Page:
Held at: University of Pennsylvania: Kislak Center for Special Collections, Rare Books and Manuscripts [Contact Us]3420 Walnut Street, Philadelphia, PA 19104-6206
This is a finding aid. It is a description of archival material held at the University of Pennsylvania: Kislak Center for Special Collections, Rare Books and Manuscripts. Unless otherwise noted, the materials described below are physically available in their reading room, and not digitally available through the web.
Overview and metadata sections
John "Jack" Borland Thayer (1894-1945) and his mother, Marian Longstreth Morris Thayer (circa 1872-1944), survived the sinking of the Titanic along with only 705 other people. His father, John Borland Thayer (1862-1912) died during the only voyage of the "unsinkable" ship.
John Borland Thayer (1862-1912) was the Second Vice-President of the Pennsylvania Railroad. He and Marian Longstreth Morris Thayer lived in Haverford, Pennsylvania and were the parents of Margaret, Pauline, John, and Frederick. In 1912, John, Marion, and Jack traveled to Europe, choosing the Titanic for their return voyage.
On April 14, 1912, as the Titanic sank, Marian Longstreth Morris Thayer eventually boarded lifeboat 4. Jack, who appears to be referred to as both John Borland Thayer, Jr. and III, jumped from the sinking ship just before it split in half and was pulled underwater by the suction of the sinking vessel. He climbed aboard an overturned lifeboat and was subsequently picked up by lifeboat 12. Finally, he and his mother were reunited on the Carpathia. His father's body was never recovered.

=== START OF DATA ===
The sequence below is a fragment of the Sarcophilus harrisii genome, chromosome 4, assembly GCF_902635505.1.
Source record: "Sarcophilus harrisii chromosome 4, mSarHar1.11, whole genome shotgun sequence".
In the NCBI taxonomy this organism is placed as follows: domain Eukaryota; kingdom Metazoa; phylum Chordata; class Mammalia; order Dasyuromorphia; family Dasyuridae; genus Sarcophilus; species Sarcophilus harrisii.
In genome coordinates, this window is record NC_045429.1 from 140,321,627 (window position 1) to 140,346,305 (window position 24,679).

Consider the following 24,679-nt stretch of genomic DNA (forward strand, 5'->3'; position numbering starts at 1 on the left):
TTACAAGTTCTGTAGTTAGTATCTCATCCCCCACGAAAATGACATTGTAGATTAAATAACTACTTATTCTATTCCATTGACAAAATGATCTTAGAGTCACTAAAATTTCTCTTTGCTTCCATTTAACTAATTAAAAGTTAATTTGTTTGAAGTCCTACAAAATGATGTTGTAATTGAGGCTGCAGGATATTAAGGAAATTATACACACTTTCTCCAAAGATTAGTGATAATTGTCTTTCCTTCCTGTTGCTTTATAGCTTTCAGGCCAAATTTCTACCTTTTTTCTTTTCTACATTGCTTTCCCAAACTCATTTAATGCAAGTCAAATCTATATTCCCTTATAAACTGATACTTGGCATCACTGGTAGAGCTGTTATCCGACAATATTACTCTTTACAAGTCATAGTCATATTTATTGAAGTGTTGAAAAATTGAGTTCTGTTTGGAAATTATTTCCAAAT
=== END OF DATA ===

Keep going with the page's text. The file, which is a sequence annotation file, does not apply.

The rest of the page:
Following the sinking, Jack Thayer graduated from the University of Pennsylvania in 1916, served as a captain in the United States Army in World War I, and began his career in banking. He served as treasurer and, later, financial vice-president for the University of Pennsylvania from 1939 to 1945. He and his wife, Lois Cassatt Thayer, were the parents of two sons, Edward and John, both of whom served during World War II; and three daughters, Lois, Julie, and Pauline.
According to Jack Thayer, "the spectacle of nearly 1,500 people struggling in the ice-cold waters of the Atlantic, and the steady roar of their voices, which kept up for 15 or 20 minutes, is a memory that does not become dim, even after 20 years" ("Sinking of Titanic," box 1, folder 4). Over the years, he revisited the tragedy by providing accounts of the sinking, first to the press in 1912, then in 1932 for an article in Philadelphia Evening Bulletin, and finally, in 1940, in a small publication "written primarily as a family record for the information of [his] children and perhaps their children in memory of [his] father, John Borland Thayer, the third of that name, who lost his life in the disaster," (The Sinking of the S.S. Titanic, box 1, folder 6). Thayer was reported to have suffered greatly from depression and, in 1945, he took his own life, shortly after learning of his son's death in World War II.